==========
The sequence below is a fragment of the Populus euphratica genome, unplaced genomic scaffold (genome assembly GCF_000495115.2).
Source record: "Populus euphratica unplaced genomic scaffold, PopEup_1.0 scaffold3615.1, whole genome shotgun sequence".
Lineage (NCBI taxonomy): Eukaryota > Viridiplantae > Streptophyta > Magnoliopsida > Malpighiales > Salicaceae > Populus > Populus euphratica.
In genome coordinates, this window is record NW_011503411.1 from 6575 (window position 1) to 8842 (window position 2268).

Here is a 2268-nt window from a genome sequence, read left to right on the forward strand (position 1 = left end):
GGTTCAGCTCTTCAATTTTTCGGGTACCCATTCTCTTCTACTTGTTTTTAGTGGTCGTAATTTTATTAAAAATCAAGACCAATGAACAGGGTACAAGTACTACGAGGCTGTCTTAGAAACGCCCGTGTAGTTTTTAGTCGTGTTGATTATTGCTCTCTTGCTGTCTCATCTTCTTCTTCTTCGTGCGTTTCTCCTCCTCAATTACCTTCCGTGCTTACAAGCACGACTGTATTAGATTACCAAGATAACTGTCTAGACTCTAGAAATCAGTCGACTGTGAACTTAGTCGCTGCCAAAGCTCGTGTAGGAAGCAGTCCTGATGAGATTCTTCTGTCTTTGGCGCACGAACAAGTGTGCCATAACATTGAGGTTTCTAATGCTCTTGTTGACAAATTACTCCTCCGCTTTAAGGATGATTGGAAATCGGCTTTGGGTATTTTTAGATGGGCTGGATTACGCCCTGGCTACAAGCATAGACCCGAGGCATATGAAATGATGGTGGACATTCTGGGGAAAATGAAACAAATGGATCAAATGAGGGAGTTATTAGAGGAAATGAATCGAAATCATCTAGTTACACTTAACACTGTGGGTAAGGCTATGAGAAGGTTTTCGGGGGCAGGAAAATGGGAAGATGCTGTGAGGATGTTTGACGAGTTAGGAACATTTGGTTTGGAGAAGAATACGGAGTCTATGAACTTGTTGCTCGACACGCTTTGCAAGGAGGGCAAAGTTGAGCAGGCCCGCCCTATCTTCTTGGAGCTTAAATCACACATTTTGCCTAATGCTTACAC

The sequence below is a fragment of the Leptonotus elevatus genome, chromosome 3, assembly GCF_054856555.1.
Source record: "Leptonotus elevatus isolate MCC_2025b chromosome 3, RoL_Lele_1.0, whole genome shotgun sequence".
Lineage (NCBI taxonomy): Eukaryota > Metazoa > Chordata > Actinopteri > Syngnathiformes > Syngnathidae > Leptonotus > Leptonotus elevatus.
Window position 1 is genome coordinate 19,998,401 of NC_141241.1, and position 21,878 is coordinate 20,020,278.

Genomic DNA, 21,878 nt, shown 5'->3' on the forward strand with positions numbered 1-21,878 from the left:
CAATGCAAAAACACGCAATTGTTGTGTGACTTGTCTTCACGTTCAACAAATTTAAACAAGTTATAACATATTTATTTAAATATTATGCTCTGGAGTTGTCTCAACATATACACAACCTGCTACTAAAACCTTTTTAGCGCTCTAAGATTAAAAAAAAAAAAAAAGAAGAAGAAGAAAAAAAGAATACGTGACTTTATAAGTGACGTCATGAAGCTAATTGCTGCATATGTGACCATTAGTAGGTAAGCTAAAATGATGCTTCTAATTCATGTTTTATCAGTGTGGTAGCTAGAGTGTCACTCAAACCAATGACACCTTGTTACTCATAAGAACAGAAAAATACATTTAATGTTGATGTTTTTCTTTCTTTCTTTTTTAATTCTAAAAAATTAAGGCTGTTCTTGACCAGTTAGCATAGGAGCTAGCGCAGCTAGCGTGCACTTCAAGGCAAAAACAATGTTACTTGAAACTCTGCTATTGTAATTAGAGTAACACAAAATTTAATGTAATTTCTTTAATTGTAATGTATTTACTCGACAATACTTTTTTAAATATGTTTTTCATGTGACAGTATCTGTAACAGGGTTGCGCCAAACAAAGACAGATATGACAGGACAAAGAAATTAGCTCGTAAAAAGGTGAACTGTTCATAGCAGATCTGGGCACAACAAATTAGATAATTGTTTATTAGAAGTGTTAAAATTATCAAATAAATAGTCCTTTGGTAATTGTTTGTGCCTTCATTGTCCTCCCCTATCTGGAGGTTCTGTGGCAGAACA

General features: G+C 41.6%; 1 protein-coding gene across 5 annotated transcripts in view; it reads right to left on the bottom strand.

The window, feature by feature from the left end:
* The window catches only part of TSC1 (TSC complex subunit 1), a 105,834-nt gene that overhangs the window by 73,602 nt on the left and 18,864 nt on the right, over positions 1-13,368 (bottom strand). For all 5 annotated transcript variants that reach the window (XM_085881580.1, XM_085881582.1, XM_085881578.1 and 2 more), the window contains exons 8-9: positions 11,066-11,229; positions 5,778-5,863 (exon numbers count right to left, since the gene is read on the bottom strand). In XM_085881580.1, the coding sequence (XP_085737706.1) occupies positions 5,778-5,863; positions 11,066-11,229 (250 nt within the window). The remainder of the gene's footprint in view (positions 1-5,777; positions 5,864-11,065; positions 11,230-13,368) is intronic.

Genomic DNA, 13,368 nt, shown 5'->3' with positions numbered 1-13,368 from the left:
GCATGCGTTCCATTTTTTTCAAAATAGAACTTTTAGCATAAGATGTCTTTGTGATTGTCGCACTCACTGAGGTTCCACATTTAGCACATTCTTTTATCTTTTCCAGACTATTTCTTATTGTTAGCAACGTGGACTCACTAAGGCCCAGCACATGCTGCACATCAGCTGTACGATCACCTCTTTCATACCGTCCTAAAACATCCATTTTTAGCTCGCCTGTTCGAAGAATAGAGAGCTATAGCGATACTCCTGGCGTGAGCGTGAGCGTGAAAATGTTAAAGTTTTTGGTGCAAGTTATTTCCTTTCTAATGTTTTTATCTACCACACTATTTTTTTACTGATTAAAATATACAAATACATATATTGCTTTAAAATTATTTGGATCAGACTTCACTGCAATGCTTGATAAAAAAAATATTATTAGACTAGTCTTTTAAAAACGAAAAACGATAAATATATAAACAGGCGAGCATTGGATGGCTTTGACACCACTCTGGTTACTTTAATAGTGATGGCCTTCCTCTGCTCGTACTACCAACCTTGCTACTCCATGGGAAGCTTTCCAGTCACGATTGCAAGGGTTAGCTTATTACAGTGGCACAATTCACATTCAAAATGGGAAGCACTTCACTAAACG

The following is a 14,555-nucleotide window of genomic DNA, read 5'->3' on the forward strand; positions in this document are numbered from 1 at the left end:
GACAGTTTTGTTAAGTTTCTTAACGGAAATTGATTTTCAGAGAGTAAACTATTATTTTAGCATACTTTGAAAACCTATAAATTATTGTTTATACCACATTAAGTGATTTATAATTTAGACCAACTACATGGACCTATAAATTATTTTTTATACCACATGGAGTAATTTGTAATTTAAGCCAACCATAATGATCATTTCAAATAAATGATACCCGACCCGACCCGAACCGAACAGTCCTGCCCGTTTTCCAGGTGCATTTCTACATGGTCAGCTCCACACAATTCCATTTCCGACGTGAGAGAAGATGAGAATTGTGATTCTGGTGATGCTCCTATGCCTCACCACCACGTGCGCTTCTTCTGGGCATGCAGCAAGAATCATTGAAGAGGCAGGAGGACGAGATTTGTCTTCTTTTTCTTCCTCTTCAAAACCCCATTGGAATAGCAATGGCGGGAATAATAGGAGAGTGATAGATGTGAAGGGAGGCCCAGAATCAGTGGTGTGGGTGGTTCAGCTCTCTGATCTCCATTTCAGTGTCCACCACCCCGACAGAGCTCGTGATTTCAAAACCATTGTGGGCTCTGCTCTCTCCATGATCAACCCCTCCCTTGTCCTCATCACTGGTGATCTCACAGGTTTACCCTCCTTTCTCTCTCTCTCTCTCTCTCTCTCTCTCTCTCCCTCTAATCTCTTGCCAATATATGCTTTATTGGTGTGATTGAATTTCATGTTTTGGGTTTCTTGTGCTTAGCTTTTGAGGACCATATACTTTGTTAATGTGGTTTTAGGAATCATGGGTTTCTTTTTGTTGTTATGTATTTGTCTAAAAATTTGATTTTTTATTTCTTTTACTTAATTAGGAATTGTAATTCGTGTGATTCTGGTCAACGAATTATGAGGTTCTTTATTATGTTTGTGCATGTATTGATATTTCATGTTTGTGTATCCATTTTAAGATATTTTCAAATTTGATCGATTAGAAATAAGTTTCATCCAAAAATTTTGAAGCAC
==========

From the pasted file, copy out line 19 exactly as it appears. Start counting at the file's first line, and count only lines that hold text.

GACAGTTTTGTTAAGTTTCTTAACGGAAATTGATTTTCAGAGAGTAAACTATTATTTTAGCATACTTTGAAAACCTATAAATTATTGTTTATACCACATTAAGTGATTTATAATTTAGACCAACTACATGGACCTATAAATTATTTTTTATACCACATGGAGTAATTTGTAATTTAAGCCAACCATAATGATCATTTCAAATAAATGATACCCGACCCGACCCGAACCGAACAGTCCTGCCCGTTTTCCAGGTGCATTTCTACATGGTCAGCTCCACACAATTCCATTTCCGACGTGAGAGAAGATGAGAATTGTGATTCTGGTGATGCTCCTATGCCTCACCACCACGTGCGCTTCTTCTGGGCATGCAGCAAGAATCATTGAAGAGGCAGGAGGACGAGATTTGTCTTCTTTTTCTTCCTCTTCAAAACCCCATTGGAATAGCAATGGCGGGAATAATAGGAGAGTGATAGATGTGAAGGGAGGCCCAGAATCAGTGGTGTGGGTGGTTCAGCTCTCTGATCTCCATTTCAGTGTCCACCACCCCGACAGAGCTCGTGATTTCAAAACCATTGTGGGCTCTGCTCTCTCCATGATCAACCCCTCCCTTGTCCTCATCACTGGTGATCTCACAGGTTTACCCTCCTTTCTCTCTCTCTCTCTCTCTCTCTCTCTCTCTCCCTCTAATCTCTTGCCAATATATGCTTTATTGGTGTGATTGAATTTCATGTTTTGGGTTTCTTGTGCTTAGCTTTTGAGGACCATATACTTTGTTAATGTGGTTTTAGGAATCATGGGTTTCTTTTTGTTGTTATGTATTTGTCTAAAAATTTGATTTTTTATTTCTTTTACTTAATTAGGAATTGTAATTCGTGTGATTCTGGTCAACGAATTATGAGGTTCTTTATTATGTTTGTGCATGTATTGATATTTCATGTTTGTGTATCCATTTTAAGATATTTTCAAATTTGATCGATTAGAAATAAGTTTCATCCAAAAATTTTGAAGCAC